• 8.4 Responsiveness to Concerns
  • It will be appreciated that, by aggregating and combining patterns such as the patterns discussed above and other possible patterns, a fact certification process for observed facts can be implemented, which is fully responsive to the presenter's concerns regarding privacy and to the receiver's concerns regarding the fact being accurate and bone fide. As demonstrated, even extreme situations where no individual certifier enjoys both parties' trust can be accommodated.
  • 8.5 Exemplary Embodiment
  • An embodiment of the certification system for observed facts includes a collection of different interacting components, carefully designed to meet the primary parties' concerns well as other's special concerns such as the ones mentioned above. The flexibility of the embodiment described here to implement the patterns above in order to offer specially-tailored systems for many different situations illustrates the potential of the invention.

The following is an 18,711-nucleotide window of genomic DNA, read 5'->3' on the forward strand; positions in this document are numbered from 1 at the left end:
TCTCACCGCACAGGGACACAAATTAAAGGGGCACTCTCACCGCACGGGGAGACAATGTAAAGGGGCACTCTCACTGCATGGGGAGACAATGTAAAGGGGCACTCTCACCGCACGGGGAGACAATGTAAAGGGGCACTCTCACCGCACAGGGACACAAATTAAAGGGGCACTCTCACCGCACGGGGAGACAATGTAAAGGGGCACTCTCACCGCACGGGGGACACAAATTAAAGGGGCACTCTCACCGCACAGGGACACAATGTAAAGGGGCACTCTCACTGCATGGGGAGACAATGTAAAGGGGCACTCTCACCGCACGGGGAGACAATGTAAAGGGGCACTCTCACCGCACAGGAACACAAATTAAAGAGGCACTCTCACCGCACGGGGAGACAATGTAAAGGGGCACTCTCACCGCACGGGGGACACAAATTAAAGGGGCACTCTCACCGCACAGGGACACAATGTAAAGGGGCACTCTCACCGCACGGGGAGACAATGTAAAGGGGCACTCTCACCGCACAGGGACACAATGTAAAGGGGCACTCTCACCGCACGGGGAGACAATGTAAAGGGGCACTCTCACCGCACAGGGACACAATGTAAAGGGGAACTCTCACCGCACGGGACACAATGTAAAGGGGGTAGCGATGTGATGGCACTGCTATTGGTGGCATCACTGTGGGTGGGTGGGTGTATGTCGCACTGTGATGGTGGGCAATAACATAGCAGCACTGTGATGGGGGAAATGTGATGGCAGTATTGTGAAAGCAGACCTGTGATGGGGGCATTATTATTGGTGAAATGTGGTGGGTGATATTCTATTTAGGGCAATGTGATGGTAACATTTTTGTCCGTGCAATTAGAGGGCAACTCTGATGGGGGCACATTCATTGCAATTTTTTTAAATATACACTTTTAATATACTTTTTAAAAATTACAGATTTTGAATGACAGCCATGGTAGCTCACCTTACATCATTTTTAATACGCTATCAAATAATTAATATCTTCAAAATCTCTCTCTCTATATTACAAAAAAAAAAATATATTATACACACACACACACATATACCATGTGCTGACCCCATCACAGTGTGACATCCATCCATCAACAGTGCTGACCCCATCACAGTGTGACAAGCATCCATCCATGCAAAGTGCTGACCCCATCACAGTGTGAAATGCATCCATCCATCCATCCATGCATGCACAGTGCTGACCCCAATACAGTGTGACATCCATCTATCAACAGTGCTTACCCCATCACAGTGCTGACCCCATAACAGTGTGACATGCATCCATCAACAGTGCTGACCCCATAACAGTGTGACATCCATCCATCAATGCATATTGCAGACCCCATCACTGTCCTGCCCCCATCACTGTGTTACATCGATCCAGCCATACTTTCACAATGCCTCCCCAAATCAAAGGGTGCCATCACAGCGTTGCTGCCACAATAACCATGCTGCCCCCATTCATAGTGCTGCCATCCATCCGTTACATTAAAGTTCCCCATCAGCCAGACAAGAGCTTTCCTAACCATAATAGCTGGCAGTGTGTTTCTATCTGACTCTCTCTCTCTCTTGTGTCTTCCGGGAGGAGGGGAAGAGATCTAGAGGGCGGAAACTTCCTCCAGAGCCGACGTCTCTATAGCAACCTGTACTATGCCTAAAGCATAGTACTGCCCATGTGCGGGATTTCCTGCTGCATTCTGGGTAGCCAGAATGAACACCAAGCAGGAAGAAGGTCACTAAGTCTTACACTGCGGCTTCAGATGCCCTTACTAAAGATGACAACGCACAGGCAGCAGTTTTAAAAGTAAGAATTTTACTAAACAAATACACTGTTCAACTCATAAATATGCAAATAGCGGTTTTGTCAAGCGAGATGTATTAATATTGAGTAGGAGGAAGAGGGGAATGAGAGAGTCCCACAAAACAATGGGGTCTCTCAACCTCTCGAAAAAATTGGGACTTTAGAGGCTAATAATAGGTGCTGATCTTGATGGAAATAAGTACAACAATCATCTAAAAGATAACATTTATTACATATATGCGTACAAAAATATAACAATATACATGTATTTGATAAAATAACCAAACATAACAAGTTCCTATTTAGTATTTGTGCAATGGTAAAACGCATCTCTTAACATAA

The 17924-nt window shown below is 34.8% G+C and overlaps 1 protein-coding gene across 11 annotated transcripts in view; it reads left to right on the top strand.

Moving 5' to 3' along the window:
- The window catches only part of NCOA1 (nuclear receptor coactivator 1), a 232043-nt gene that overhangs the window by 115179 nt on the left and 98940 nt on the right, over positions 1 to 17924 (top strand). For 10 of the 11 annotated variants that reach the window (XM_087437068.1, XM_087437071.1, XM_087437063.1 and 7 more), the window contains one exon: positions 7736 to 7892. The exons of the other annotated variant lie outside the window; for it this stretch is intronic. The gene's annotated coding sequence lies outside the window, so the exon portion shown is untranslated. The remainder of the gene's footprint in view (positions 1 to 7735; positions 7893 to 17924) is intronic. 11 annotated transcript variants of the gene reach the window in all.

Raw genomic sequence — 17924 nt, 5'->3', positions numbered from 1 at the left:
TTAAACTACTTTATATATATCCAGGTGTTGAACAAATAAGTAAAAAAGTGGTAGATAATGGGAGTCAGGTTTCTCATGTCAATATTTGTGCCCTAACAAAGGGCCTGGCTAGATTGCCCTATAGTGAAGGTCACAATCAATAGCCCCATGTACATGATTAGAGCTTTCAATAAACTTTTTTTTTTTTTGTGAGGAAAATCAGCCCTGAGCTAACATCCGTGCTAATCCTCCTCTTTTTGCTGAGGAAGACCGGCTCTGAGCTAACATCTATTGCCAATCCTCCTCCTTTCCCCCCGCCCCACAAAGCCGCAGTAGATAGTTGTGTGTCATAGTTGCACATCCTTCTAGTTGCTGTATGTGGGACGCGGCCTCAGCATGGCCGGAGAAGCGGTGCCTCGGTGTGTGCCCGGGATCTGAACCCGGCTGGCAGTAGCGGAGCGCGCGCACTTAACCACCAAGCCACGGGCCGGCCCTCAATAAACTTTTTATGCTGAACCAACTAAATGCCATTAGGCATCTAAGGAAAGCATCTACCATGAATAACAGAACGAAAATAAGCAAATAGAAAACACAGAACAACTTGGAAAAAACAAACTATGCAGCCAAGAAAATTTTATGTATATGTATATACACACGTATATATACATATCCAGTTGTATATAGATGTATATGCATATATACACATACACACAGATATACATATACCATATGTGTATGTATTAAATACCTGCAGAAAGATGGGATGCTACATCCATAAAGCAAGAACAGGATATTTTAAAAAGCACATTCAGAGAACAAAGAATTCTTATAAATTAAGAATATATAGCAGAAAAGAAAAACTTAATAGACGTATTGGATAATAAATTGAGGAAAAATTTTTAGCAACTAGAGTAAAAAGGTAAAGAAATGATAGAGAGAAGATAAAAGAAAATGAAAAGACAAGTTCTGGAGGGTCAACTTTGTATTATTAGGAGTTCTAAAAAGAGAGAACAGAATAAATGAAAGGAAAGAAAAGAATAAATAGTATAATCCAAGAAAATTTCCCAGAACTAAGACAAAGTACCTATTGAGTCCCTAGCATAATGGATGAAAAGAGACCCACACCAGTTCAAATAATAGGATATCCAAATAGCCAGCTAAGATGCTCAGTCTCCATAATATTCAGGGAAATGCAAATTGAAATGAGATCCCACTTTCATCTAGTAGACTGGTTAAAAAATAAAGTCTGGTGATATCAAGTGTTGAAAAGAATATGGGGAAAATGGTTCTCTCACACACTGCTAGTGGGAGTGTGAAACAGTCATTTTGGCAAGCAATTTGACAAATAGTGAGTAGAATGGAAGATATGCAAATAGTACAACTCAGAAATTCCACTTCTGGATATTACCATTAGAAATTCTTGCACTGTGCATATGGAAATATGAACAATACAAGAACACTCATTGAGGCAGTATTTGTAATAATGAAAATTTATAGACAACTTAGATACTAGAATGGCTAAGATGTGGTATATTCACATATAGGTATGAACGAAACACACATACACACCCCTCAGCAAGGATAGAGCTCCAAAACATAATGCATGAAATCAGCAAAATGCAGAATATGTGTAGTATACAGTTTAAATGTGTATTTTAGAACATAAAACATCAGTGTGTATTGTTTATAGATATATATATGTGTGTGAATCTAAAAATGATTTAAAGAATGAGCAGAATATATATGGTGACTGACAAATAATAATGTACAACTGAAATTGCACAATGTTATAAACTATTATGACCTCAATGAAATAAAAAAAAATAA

• In an embodiment, facts consist of any form of digital information (such as double-precision numbers, text files, images, tables, documents, etc) produced by the presenter's software. The Certifier is a computer-implemented system that includes a permanent storage unit and communicates with the computational agents of fact presenters and fact receivers over the Internet or a similar TCP/IP local network.
  • The following describes the key participants in the fact-exchange cycle enabled by the invention, the key components of the certification system for observed facts, as well as other major implementation choices, in what is currently regarded as the best mode of implementing the system and methods herein described for the example applications.
  • 8.5.1 Universal Time-Stamp
  • To communicate Universal time-stamps, the Coordinated Universal Time (UTC) is used, as defined in the Time Protocol (IETF (Internet Engineering Task Force) RFC-868), formatted as a string according to the ISO 8601 standard. All components Synchronize their internal clocks periodically with the UTC by contacting an NTP (network time protocol) server using Network Time Protocol (IETF RFC-1305), e.g. from the National Institute of Standards and Technology (NIST) time servers.